The Industrial Bank of Korea is seeking an M&A opportunity to acquire an Indonesian bank, as part of its long-term strategy to become a bigger financial player in Asia, the head of IBK said Thursday.
“Indonesia is the only country where IBK does not have a branch among countries that more than 1,000 South Korean companies have made inroads. Since it is impossible to establish a local subsidiary in Indonesia, an M&A with a local bank is the only way to enter the market,” Kim Do-jin, CEO of the IBK, said at a news conference in Seoul. It was his first since he took office in late December.
Kim Do-jin, CEO of the Industrial Bank of Korea, speaks at a press conference in Seoul, Thursday. (IBK)
“I cannot give out names publicly but we have selected a strategic partner to pick a target bank, a legal partner and an accounting firm for due diligence. I hope a detailed picture will be drawn up within this year and hope to conclude the deal next year.”
The state-run lender, which focuses on corporate lending for small and medium-sized companies, originally had a branch in Indonesia but withdrew it in the wake of the 1997-1998 Asian financial crisis. Rising financial needs among Korean SMEs there have led the bank to seek to re-enter the market, Kim said.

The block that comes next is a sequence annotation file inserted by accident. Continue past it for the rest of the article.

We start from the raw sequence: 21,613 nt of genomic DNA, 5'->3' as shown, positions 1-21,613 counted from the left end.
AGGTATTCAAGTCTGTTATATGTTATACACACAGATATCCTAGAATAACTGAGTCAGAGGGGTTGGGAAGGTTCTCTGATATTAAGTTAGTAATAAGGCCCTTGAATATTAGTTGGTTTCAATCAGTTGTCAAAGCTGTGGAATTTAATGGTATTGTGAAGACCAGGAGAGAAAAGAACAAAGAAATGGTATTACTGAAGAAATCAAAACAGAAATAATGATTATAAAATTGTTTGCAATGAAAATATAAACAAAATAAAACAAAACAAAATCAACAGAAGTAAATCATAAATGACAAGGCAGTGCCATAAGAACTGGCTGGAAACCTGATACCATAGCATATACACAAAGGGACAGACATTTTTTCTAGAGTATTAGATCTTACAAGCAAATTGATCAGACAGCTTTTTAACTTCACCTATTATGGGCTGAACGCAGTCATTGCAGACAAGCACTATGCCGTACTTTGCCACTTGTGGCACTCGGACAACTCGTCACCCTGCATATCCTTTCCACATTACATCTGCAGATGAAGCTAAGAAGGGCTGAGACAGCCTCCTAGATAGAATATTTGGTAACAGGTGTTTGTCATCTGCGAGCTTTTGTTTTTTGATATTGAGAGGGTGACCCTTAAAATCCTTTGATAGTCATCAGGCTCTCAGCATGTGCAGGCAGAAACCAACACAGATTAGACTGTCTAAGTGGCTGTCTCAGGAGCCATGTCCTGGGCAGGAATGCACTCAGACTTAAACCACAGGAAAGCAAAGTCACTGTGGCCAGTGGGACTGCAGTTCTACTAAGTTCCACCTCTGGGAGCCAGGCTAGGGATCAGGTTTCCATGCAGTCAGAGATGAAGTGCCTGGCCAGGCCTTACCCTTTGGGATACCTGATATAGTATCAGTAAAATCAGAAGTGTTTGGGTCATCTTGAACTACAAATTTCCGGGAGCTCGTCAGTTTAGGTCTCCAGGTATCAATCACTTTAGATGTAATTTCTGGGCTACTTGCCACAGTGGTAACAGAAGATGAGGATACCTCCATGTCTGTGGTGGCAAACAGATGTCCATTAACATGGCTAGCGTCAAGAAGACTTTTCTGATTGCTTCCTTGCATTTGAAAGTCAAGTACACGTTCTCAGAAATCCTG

The IBK will also push to expand in Vietnam and Cambodia, he said.
In Vietnam, the bank plans to add another branch to the existing branches in Ho Chi Minh and in Hanoi.
In Cambodia, it is waiting for the approval of the local authorities for a branch in Phnom Penh.
In the local market, the IBK will focus on financial support for vulnerable SMEs who have business difficulties due to a decreased number of Chinese travelers here in the wake of the recent Seoul-Beijing row over the deployment of the US’ Terminal High Altitude Area Defense anti-missile system on the Korean Peninsula.
“For those suffering losses from the THAAD issue and rising market interest rates sparked by the US interest rate hike, we will frontload 60 percent of our annual fund supply target in the first half,” he said.
The Ministry of Strategy and Finance has a 51.8 percent stake in the IBK and the rest is held by two state-run policy banks, Korea Development Bank and the Export-Import Bank of Korea.
Kim dismissed worries about the IBK’s exposure to the crisis-hit Daewoo Shipbuilding & Marine Engineering, saying it has only a “small” exposure to DSME’s subcontractors.
By Kim Yoon-mi (email@example.com